Here’s a seasonal salad that can be served alone or as a side dish. The bright, contrasting colours add eye appeal, while the maple syrup dressing adds a hint of sweetness to please all palates and ages.
1 medium-sized butternut squash, peeled and seeded
1 Tbsp (15 mL) extra-virgin olive oil, divided
Salt and freshly ground black pepper, to taste
3 collard leaves, rinsed and patted dry
1/2 cup (125 ml) pomegranate seeds or dried cranberries
1/4 cup (60 mL) hemp hearts
3 Tbsp (45 mL) chopped fresh cilantro
1/4 cup (60 mL) crumbled goats’ feta (optional)
2 Tbsp (30 mL) extra-virgin olive oil
1 Tbsp (15 mL) pure maple syrup
1 Tbsp (15 mL) apple cider vinegar
Pinches of cinnamon, nutmeg, and cloves
Preheat oven to 400 F (200 C). Line baking sheet with parchment paper. Set aside.
Cut butternut squash into 1/2 in (1.25 cm) chunks. Place in large bowl and toss with 1 Tbsp (15 mL) oil. Season with a little salt and pepper and spread cubes out in single layer on prepared baking sheet. Bake in centre of oven for 15 to 20 minutes or just until tender. Squash should be slightly firm, not mushy. Remove and place pan on cooling rack and cool to room temperature.
Remove centre ribs from collards and cut leaves in half lengthwise. Then stack leaves one on top of the other and thinly slice into 1/4 in (0.6 cm) ribbons. Bring pot of water to a boil. Stir in collards and swirl around. Bring to a boil. Immediately strain through fine sieve and plunge blanched collards into bowl of cold water to stop cooking. Strain again and spread on clean kitchen cloth or paper towel and blot dry. Set aside.
Combine dressing ingredients in large salad bowl. Whisk vigorously until emulsified. Add collards and butternut cubes to dressing and gently toss to coat. Sprinkle with pomegranate seeds or dried cranberries, hemp hearts, and cilantro. Gently toss a couple of times to lightly distribute. Add salt and pepper to taste if you wish. Sprinkle with feta.
Serve immediately or cover and leave at room temperature for up to an hour before serving.
Each serving contains: 156 calories; 5 g protein; 11 g total fat (1 g sat. fat, 0 g trans fat); 14 g total carbohydrates (4 g sugars, 3 g fibre); 33 mg sodium
source: "Hemp Power", alive #384, October 2014
Lime juice and ginger add a tropical whiff to this French-Japanese mashup, where seaweed tendrils and Dijon mustard bring out the umami flavours in mushrooms and eggplant. The ingredients might seem to be strange bedfellows, but they work. The result is somewhere between a quiche and a soufflé, with a gluten-free eggplant crust featuring punchy mustard and citrus. This makes for a hearty vegetarian main for brunch, lunch, or dinner with a side salad, or a filling side dish. Fresh or dried If you don’t have fresh thyme and parsley, use 1 tsp (5 mL) dried thyme (divided) and 1 Tbsp (15 mL) dried parsley. The flavours won’t be as pungent, but a little flavour is better than none.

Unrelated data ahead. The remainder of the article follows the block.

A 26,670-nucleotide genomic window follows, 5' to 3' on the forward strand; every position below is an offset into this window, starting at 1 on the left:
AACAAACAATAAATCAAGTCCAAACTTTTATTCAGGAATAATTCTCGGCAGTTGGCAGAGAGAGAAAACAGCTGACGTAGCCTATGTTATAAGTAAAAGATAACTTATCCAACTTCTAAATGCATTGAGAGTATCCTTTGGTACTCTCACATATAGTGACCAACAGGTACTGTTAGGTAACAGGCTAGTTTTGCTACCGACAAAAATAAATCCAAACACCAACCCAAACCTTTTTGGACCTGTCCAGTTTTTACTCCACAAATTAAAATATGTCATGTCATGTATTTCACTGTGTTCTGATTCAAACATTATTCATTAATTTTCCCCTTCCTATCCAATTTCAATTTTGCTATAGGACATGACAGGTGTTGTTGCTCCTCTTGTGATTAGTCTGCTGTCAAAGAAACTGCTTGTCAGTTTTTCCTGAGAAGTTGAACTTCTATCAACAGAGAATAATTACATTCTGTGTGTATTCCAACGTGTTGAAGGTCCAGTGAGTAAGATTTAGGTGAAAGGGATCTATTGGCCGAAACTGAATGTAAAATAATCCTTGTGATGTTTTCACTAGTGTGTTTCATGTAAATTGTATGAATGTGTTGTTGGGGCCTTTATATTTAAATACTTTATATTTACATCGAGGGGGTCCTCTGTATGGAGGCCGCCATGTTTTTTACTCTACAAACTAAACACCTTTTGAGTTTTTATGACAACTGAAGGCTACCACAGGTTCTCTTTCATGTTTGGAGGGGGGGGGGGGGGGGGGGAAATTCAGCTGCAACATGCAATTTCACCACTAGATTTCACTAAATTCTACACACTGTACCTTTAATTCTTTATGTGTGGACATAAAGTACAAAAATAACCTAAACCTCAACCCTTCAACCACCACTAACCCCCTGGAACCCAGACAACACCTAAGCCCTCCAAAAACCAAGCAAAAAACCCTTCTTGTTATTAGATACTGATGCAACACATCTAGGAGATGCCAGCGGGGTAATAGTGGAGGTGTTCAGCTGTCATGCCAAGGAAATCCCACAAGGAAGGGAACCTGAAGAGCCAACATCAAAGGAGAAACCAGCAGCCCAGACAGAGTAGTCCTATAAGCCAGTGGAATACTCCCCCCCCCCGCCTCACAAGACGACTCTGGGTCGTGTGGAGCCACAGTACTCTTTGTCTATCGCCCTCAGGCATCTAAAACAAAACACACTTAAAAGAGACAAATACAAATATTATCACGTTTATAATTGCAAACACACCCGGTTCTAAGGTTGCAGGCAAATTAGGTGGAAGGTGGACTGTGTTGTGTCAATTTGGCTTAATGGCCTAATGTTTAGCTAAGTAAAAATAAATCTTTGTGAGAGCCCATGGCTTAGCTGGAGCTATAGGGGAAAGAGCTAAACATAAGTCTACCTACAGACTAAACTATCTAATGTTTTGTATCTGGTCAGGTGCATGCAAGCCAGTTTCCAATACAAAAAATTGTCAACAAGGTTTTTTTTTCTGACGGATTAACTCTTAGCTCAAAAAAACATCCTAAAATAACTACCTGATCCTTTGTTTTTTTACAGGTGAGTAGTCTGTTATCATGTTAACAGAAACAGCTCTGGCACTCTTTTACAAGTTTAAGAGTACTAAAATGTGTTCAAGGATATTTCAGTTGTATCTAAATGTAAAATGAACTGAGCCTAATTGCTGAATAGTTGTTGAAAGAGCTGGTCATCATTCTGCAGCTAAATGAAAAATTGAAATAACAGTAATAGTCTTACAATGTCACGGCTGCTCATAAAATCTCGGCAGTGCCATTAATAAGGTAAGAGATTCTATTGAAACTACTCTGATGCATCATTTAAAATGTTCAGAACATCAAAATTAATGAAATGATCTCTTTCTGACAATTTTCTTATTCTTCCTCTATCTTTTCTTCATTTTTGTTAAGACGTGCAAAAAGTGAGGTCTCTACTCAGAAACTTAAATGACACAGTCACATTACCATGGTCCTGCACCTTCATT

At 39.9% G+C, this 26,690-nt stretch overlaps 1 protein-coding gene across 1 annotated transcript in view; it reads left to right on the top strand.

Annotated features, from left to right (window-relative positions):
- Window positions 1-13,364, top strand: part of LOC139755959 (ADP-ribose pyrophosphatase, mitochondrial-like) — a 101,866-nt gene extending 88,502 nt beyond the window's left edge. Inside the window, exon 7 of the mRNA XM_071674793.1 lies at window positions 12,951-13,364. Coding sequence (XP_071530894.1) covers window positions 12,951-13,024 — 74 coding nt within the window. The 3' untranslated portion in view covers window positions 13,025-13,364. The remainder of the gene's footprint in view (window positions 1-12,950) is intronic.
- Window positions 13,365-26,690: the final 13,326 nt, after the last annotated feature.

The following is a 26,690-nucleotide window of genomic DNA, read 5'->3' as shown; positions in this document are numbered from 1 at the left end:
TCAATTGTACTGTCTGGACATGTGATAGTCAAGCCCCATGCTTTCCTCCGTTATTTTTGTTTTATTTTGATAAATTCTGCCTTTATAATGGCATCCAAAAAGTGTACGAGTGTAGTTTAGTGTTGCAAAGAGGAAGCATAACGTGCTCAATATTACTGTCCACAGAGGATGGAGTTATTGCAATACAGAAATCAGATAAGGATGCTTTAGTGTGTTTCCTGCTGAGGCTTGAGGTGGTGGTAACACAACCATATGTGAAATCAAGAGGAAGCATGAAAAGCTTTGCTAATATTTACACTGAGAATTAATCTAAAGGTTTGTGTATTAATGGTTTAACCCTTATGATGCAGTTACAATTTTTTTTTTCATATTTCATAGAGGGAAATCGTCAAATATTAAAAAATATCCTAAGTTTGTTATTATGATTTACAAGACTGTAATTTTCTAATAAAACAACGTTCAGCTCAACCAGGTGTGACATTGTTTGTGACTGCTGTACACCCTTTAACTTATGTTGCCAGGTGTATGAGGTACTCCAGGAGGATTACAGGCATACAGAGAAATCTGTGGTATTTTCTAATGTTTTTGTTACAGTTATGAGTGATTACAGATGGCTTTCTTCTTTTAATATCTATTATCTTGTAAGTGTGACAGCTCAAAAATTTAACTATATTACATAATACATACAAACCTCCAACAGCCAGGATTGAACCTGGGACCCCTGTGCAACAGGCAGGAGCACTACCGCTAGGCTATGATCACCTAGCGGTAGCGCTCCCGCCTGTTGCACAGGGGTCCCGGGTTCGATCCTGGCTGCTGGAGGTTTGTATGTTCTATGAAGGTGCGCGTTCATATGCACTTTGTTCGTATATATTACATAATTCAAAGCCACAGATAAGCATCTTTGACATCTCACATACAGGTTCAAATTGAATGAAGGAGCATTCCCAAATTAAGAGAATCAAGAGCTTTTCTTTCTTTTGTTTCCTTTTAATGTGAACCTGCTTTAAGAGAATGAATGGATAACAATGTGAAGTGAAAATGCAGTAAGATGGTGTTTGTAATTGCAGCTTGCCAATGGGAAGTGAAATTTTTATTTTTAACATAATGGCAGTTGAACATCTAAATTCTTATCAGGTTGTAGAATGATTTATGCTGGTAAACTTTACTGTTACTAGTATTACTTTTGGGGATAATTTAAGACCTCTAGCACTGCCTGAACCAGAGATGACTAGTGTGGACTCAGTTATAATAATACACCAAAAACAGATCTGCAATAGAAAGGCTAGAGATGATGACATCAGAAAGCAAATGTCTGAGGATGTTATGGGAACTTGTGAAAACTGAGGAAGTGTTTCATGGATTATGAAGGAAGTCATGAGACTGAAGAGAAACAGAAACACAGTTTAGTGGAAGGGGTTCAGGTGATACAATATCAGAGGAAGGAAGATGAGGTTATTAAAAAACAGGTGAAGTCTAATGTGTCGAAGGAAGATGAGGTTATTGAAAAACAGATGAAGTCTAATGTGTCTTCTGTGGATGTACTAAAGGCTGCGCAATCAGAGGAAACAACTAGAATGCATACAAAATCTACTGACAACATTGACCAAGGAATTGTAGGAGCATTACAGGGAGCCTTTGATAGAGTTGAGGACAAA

These are the perfect two-bite appetizers. Though the first bite likely won’t “wow” you, the more you chew, the more the salt from the dulse soaks into the avocado and tomato. Wait for it. You can also turn these into breakfast à la avocado toast by substituting a piece of your favourite bread for a slice of baguette. What’s in a name? Theoretically, this should be called a “DLTA” because of the avocado (dulse, lettuce, tomato, and avocado). And if you left out the lettuce, you’d have a “DTA.” A DTA would arguably be a better overall eating experience, since lettuce slightly waters down the rich and creamy result and makes it harder to keep the tomatoes from sliding off the top of the crostini. But the juicy lettuce is actually helpful, since it spreads the salt from the dulse throughout the entire bite, making the “wow” moment come sooner. Besides, neither DLTA nor DTA is as fun an acronym as DLT.
This triple-threat recipe is made with (up to) three types of seaweed. Wakame is essential for the pesto, but kombu boosts the umami punch of sautéed garlic and cherry tomatoes, while kelp noodles are a low-carb substitute for flour-based noodles. Because kelp noodles can be hard to find (you’ll likely need to order them online), feel free to use your favourite boxed linguine, zucchini noodles, shirataki konjac, tofu, or yam noodles instead. You can also leave out the vongole (clams) to keep the recipe plant-based, or use mussels, which are usually more affordable than clams. Both clams and mussels are generally sustainable, as, like seaweed, they’re farmed without feed or antibiotics, unlike many farmed fish operations. Double-duty pesto Make a double batch of seaweed pesto, and enjoy it with eggs, scrambled tofu, or toast.
Spicy popcorn? You bet. This Japanese seven-spice blend combines salty and spicy notes for a healthy snack. If you don’t make your own togarashi, check the container before adding it to your popcorn to make sure it doesn’t contain salt. For an even simpler recipe, skip the togarashi and just grind a few pieces of nori and a pinch of salt in a blender or spice grinder to sprinkle on your popcorn instead. If you’re fresh out of nori, you can always grind wakame, arame, or dulse instead, leaving out the pinch of salt for dulse or any seaweed you taste and find already salty. Shichimi togarashi This customizable spice blend generally features sansho pepper, a.k.a. Japanese prickly ash, a green peppercorn with a citrusy taste, along with seaweed flakes, chili pepper, and dried citrus peel—often yuzu or mandarin orange. If you can’t find sansho, look for Sichuan peppercorn, which has a slightly stronger mouth-tingling effect. You can buy dried orange, mandarin, or tangerine peel. Or you can dehydrate your own, in which case you might as well dehydrate a 1/8 in (3 mm) thick piece of fresh ginger along with the peel. If you can’t handle a lot of chili pepper heat, reduce the pepper to your taste.